Isaac Warrington was born and raised in Malta in a small village to the South. He studied art at A’ level at GCHS Naxxar, then went on to a Bachelors Degree in fine arts. He is currently opting for a Masters degree in teaching at the University of Malta.
“Over the last 24 years, I’ve watched the land around me being morphed into something much different than I remember it to be,” observes Isaac Warrington. “People seem to underestimate the impact that our environment has on our physical and mental health as well as how we behave, act and live on an existential basis.
“’We shape our buildings and thereafter they shape us,’ says Winston Churchill”, adds Warrington. “There is a need for a sense of balance: a respect for the land and harmonious relationship with our surroundings and an initiative toward the attainment of purpose.”
When and how did you get started?
I chose the wrong subjects in secondary school and ended up drawing during Physical Education and biology lessons instead of paying attention. I was told I should have chosen art, so I checked whether it was possible to switch to art as a subject in school. It got approved and since then I’ve been creating strange things.
I rarely excelled at anything I did, scholastically and even socially. Creativity seemed to be something that came easily and naturally and art seemed to be the only outlet in which mistakes in which creativity could flourish and be of use. So I devoted my life and identity towards this pursuit of creation above anything else. This seems like an extreme method but it is one that is impulsive and that personally reaps the most results.
What genre do you consider your work to be?
My work can be summed up and associated with several themes. Ontology, existentialism, Behaviourism, order and Chaos, Spirituality, environment and Mental illness. I often show links and correlations between these elements.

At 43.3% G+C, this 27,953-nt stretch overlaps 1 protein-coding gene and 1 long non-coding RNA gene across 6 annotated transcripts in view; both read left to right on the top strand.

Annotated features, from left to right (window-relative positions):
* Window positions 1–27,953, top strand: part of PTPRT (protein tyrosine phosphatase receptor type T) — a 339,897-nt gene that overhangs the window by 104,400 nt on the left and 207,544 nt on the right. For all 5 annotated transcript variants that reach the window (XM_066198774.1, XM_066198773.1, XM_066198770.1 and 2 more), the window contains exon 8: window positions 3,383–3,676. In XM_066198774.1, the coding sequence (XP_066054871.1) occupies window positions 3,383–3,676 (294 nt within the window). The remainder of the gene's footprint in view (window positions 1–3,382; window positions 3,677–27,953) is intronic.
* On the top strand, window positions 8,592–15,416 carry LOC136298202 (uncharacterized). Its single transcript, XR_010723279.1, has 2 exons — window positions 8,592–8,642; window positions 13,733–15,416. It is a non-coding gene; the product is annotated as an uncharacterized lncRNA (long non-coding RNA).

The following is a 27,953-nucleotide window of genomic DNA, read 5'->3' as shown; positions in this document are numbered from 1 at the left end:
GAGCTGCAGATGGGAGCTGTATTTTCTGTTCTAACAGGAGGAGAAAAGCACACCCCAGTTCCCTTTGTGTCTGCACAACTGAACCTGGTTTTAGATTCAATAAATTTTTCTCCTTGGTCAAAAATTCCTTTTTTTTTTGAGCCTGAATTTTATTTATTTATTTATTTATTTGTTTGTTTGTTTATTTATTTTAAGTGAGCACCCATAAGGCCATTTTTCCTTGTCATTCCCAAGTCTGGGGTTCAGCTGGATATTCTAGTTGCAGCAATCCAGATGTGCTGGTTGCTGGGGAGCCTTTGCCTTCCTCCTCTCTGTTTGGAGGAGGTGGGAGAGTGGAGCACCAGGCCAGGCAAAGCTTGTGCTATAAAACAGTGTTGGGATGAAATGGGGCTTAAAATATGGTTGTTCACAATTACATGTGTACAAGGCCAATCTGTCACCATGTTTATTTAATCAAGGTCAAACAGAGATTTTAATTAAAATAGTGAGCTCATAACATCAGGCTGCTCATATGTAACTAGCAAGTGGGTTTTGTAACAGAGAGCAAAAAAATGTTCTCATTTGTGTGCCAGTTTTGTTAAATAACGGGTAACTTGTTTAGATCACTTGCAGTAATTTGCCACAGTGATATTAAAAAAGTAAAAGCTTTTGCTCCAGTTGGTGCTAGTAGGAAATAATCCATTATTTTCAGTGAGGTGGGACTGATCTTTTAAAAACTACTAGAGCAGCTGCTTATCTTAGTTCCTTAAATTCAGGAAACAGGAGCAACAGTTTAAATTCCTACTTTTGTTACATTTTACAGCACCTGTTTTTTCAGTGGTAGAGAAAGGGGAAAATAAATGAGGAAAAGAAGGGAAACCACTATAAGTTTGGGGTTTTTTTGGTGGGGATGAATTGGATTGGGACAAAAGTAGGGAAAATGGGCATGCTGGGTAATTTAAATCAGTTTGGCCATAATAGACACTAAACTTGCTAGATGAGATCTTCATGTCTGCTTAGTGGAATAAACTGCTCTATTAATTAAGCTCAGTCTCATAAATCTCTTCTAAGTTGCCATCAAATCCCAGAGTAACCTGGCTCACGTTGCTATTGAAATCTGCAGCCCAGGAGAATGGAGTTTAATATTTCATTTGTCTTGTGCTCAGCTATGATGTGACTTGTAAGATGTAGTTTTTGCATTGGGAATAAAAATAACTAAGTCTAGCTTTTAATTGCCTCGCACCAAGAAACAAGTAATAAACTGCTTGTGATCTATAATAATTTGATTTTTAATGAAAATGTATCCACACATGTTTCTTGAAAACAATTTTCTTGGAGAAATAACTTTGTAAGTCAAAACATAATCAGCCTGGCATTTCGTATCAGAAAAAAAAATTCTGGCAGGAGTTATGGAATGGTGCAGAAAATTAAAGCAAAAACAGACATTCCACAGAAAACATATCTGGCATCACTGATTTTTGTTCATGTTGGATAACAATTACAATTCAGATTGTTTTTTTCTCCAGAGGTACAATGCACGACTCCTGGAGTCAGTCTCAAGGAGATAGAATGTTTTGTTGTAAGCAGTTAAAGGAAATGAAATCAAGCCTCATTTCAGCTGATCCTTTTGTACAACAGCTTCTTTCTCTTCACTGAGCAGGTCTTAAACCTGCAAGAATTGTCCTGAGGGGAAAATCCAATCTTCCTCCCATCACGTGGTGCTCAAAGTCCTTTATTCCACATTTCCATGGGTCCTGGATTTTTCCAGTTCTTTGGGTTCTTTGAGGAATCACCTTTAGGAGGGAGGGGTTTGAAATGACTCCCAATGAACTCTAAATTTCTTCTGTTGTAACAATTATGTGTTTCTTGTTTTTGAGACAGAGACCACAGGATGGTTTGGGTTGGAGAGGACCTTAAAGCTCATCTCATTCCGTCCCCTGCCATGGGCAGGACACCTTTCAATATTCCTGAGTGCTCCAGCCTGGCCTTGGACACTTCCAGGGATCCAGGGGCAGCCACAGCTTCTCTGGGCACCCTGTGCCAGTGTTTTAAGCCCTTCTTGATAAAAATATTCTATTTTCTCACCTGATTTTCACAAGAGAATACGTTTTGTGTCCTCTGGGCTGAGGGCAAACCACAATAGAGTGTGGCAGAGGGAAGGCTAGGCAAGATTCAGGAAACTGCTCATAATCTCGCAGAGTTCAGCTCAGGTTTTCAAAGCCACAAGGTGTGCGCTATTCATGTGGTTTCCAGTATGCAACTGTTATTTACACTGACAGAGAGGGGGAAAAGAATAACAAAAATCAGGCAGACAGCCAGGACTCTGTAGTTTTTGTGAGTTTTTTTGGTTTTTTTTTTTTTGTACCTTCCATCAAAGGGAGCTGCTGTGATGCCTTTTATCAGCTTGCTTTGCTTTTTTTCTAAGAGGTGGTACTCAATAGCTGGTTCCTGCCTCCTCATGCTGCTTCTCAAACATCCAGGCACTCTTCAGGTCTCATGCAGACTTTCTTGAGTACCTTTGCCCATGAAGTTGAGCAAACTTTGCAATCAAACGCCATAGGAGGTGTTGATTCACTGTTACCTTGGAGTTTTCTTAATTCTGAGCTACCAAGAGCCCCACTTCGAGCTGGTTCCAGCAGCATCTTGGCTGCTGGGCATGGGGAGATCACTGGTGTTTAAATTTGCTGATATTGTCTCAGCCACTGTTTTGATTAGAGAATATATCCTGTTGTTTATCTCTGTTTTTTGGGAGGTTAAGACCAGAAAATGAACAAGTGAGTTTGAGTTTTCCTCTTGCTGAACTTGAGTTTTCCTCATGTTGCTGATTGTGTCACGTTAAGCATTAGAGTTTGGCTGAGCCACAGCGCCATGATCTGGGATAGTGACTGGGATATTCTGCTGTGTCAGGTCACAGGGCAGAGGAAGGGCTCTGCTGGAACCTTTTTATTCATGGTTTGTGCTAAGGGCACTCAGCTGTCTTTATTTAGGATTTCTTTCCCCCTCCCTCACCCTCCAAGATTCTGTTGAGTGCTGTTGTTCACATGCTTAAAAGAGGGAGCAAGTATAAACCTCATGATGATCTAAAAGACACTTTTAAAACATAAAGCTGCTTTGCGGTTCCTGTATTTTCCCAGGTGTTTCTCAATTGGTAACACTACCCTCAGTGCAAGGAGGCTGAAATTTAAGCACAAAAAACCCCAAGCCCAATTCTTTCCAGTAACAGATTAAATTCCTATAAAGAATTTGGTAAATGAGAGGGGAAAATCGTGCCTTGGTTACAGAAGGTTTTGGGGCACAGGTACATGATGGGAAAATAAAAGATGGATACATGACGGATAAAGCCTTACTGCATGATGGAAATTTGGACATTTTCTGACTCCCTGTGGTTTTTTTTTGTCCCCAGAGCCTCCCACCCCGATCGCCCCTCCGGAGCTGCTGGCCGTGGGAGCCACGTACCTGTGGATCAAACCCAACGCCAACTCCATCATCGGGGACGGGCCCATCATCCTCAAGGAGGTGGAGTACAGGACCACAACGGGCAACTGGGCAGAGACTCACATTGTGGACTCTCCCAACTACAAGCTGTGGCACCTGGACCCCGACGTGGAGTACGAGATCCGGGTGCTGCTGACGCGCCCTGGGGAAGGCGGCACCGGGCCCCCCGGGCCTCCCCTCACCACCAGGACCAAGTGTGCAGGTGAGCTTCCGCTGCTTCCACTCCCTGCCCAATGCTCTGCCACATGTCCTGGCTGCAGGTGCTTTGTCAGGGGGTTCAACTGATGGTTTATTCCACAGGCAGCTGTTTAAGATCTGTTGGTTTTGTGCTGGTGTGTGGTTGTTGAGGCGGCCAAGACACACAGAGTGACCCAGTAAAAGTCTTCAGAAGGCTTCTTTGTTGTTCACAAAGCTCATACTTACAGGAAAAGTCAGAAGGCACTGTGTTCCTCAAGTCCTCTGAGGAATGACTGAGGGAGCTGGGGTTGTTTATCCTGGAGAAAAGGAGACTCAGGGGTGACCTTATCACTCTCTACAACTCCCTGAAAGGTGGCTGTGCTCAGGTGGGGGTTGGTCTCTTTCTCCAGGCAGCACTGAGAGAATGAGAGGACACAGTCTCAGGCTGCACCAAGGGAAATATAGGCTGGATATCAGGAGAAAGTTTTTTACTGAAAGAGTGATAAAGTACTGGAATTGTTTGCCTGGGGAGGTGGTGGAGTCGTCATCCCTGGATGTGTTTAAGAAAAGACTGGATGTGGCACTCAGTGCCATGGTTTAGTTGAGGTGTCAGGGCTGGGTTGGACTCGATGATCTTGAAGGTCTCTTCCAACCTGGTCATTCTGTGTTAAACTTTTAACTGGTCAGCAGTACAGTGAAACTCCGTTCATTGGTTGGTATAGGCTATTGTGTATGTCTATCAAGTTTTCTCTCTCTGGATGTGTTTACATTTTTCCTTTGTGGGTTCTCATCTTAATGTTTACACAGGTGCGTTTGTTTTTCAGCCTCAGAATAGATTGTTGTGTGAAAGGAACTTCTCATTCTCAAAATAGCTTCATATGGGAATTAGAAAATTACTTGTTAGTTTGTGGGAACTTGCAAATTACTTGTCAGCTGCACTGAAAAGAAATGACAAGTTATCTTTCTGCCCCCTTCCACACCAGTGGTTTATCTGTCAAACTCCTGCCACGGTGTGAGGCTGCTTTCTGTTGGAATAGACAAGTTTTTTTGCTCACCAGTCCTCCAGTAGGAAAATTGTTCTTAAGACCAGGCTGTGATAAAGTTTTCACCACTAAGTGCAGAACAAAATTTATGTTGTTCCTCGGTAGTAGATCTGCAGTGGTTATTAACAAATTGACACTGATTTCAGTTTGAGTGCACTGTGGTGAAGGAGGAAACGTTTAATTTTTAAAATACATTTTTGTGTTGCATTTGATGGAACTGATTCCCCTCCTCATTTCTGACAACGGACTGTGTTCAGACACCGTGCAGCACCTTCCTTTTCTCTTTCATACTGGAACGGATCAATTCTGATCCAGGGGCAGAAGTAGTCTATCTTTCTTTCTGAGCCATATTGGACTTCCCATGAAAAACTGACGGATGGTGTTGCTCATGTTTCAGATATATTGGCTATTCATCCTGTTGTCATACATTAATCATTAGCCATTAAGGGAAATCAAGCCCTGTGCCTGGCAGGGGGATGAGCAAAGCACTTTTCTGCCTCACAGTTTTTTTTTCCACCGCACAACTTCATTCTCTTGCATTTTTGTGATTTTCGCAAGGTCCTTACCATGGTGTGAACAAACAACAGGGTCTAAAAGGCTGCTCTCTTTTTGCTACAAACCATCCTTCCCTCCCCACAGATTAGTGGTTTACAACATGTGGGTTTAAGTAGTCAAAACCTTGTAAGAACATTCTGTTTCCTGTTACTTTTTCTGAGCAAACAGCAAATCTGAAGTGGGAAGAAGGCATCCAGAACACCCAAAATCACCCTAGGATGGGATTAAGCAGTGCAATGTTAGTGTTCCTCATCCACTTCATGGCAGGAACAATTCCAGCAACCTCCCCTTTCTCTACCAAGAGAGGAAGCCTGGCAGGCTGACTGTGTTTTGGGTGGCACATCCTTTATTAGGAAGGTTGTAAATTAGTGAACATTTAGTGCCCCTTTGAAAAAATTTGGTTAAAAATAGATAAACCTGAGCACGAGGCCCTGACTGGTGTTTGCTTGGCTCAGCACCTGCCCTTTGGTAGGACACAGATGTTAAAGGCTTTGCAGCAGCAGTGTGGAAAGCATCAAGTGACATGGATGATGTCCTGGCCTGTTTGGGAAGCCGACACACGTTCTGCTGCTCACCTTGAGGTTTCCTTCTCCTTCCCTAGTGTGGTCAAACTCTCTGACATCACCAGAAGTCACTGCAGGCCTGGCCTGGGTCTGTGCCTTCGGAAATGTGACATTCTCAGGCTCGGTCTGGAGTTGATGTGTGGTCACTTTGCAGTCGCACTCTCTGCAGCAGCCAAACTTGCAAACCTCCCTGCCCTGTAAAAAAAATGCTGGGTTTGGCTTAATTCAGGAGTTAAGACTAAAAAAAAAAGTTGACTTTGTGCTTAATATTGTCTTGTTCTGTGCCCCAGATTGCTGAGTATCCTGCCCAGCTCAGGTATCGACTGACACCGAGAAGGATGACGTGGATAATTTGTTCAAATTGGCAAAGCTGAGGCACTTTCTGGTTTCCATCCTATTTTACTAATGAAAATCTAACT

Describe your work in 10 words or less.
A call for spirituality, balance, consciousness and responsibility and acknowledgement of absurdity and chaos.
Where was your first exhibition held?
The National Library of Malta, Titled: Rottot (2018)
Do you have a favourite from among your own artworks? If so, why?
One favourite, not quite; but several illustrations and mixed media drawings from “The schizophrenics” series. This is due to the fact that they feel very natural to make and the process of pen illustration is very ritualistic and almost become a repetitive meditation. There is little technical calculation involved and often consists of just free-flowing compositions as well as a couple of studies beforehand, then a solid execution of said composition.
It is also a very personal series of work that I feel also illustrates particular imagery and symbolism.
What are you working on at the moment?
An upcoming collaborative exhibition: ‘Agħti Kbir Alla’. Plans to release a manifesto that would hopefully lead to a movement. Trying to bring together a united and collaborative art force.
Which artist’s work are you most inspired by?
Anselm Kiefer, Joseph Bueys, Victor Agius
If you weren’t an artist, what would you be?
What is the epitome of happiness for you?
It is hard to identify just one fundamental element that constitutes happiness. It is fairly simple to look at material and temporary things for happiness such as food, drink, money, possessions, money etc… Unfortunately, this kind of happiness only lasts as long as the object or the desire of the object lasts, and one can soon find oneself moving on to the next object to seek happiness. So rather than pointing to the several things that make people happy, I personally believe that happiness is subjective, so one must find happiness in one’s actions and experiences, one’s legacy and contribution, and how one treats others as well as how he is treated by others.
It is also important that one does not fixate on the constant pursuit of happiness but rather embraces the human moments of sadness, guilt, anger and all the other emotions we consider negative, if this balance and moderation is not done correctly, then when one is in the absence of happiness then ones experience shall be worsened tenfold. Happiness is often seen as the ideal state to be in, and why should it not? A complete sense of happiness makes one content and makes life seem like a much more pleasant experience. However one should be wary of the dangers that come with a dependency on happiness.
Also, comedy can be a very important part of a happy life.
Favourite colour and what it means to you?
That is a very difficult question, I have multiple favourite colours.
What is your favourite indulgence?
Solitude, Silence, Philosophy, Creations, Whiskey People and regular intervals of chaos.
Paula has a pedigree in TV and stage production (children's and family entertainment) and a passion for the arts. She's taken the reins on The Artists' Directory - Malta and the relevant content for the site.